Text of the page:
Sanctuary - Inception album review

Seattle’s first-wave power metallers find gold in their vault

Cover art for sanctuary's inception

You can trust Louder Our experienced team has worked for some of the biggest brands in music. From testing headphones to reviewing albums, our experts aim to create reviews you can trust. Find out more about how we review.

It was often the case in the 80s that a band’s demo had the edge on their first album; sometimes on an official debut, studio inexperience and label pressure can detract from the raw, spontaneous attack of earlier homemade recordings. Here’s a classic example.

Rescued from a box in a barn, these are recently rediscovered 1986 demo songs by tech-power metal pioneers Sanctuary, most of which ended up on their 1988 debut Refuge Denied – produced, poorly, by Dave Mustaine. It was scarcely a duff LP, but at this nascent stage the passion and energy of the newborn band is at full pelt, and with a painstakingly remixed and remastered sound, these tunes lurch across the decades to punch the listener in the face. Ravening belters like Battle Angels and Death Rider/Third War mix up thrashing keg-party juvenilia with tentatively progressive and epic inclinations. The performances are brimming with spunk and Sanctuary’s rampant 80s metal heroism is boosted to glory by Warrel Dane’s full-force high-notes and some deliriously maniacal guitar solos.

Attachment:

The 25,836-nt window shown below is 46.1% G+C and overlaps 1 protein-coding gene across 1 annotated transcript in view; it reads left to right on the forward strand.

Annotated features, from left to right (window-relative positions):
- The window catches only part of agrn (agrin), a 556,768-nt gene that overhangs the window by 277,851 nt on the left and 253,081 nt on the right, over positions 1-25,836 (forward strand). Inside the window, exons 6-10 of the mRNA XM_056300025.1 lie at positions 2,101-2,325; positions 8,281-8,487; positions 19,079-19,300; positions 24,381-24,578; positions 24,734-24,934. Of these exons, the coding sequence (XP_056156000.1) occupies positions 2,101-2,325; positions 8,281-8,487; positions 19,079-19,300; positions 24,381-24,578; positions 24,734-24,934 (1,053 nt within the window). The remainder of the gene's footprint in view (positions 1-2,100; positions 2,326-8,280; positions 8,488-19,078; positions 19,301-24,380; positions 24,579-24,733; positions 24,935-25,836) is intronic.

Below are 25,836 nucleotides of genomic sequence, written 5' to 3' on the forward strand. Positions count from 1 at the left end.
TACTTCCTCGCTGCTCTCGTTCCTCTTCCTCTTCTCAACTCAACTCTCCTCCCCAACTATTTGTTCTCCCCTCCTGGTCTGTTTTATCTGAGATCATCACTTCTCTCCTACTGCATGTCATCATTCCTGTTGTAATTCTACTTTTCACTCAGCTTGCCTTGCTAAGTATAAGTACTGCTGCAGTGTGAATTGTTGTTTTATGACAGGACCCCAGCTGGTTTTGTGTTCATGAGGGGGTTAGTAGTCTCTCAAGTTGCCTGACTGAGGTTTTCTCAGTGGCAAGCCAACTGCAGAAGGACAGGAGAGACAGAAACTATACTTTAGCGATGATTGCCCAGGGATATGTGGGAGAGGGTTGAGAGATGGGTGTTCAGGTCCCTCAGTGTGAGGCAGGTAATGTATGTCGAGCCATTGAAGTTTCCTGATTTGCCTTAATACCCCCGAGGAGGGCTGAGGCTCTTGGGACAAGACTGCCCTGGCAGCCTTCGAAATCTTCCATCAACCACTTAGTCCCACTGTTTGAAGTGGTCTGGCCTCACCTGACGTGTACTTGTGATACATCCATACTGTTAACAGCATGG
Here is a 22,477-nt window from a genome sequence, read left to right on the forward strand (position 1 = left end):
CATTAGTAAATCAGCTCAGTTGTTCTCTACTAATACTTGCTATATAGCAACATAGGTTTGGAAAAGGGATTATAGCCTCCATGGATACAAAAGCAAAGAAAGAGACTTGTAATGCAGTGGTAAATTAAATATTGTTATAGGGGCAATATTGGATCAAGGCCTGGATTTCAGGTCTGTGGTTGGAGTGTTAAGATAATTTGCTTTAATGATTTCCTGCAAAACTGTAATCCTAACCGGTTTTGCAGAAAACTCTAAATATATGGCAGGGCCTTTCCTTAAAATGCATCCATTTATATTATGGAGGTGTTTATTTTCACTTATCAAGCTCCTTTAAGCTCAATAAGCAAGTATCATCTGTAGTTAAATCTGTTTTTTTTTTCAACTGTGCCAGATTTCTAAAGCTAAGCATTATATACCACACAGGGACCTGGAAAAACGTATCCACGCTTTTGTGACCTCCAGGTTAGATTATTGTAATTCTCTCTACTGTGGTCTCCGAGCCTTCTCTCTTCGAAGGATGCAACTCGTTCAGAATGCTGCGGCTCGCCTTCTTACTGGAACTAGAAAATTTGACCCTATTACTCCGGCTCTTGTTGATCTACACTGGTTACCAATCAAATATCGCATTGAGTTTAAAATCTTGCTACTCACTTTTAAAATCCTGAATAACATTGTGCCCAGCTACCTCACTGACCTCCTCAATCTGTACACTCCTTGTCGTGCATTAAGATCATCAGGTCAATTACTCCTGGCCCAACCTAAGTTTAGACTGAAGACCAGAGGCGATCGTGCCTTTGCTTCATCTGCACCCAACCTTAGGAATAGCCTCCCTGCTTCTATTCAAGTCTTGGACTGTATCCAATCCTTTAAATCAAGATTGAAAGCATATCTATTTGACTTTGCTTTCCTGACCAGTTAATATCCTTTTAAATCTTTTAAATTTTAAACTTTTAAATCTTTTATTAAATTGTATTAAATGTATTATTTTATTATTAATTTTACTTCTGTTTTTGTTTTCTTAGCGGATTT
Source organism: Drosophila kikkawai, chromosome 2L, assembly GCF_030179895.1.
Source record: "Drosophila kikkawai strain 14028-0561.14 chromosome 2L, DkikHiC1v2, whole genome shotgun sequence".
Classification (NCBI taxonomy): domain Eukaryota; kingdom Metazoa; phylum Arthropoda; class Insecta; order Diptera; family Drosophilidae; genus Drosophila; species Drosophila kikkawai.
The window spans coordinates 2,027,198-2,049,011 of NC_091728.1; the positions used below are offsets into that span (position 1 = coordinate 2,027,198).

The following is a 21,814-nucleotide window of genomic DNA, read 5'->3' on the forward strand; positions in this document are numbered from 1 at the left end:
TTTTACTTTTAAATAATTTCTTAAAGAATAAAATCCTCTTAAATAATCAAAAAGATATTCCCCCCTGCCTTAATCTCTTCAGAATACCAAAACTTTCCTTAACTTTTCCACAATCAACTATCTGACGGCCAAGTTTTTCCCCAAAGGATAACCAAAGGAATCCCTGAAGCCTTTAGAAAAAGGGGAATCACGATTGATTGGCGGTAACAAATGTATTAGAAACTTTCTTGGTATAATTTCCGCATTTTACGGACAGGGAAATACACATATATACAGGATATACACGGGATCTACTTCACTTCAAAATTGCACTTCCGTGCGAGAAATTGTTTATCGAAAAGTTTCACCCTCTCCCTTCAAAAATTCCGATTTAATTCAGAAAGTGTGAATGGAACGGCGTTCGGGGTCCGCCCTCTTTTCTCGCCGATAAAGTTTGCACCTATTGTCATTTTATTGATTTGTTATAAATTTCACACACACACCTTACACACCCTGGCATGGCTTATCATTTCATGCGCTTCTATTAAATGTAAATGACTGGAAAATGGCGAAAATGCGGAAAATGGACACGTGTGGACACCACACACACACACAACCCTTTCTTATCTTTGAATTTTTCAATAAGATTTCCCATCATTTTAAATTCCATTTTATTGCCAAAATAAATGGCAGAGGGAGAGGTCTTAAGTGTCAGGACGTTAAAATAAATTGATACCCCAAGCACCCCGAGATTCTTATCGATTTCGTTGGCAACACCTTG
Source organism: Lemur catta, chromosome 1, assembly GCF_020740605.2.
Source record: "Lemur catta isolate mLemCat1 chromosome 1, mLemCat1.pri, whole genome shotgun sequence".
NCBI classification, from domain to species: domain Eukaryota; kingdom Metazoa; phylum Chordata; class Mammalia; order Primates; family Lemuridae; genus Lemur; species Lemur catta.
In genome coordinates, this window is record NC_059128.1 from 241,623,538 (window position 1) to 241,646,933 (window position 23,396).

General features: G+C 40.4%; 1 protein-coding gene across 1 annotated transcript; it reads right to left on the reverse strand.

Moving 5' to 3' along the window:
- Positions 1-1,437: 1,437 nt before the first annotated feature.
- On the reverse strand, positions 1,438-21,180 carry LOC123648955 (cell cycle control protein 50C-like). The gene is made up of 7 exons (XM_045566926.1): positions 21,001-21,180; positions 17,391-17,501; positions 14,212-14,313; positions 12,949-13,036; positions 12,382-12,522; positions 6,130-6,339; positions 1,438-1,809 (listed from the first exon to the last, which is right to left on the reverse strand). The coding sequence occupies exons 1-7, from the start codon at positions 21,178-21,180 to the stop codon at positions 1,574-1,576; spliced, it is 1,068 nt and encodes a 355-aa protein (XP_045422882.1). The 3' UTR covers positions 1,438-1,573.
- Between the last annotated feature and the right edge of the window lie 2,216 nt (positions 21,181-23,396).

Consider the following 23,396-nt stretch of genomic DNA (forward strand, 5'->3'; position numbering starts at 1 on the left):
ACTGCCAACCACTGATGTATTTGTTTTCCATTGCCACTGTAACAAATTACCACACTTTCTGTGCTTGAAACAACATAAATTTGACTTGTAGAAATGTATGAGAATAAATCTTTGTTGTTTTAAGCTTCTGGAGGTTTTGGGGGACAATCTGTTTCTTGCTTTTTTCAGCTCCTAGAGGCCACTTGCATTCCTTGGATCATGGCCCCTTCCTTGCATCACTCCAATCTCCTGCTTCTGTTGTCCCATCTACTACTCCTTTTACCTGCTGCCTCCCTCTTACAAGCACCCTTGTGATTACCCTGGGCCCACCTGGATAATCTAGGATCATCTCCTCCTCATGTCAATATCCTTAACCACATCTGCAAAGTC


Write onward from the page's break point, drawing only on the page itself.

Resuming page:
Chris Chantler

Chris has been writing about heavy metal since 2000, specialising in true/cult/epic/power/trad/NWOBHM and doom metal at now-defunct extreme music magazine Terrorizer. Since joining the Metal Hammer famileh in 2010 he developed a parallel career in kids' TV, winning a Writer's Guild of Great Britain Award for BBC1 series Little Howard's Big Question as well as writing episodes of Danger Mouse, Horrible Histories, Dennis & Gnasher Unleashed and The Furchester Hotel. His hobbies include drumming (slowly), exploring ancient woodland and watching ancient sitcoms.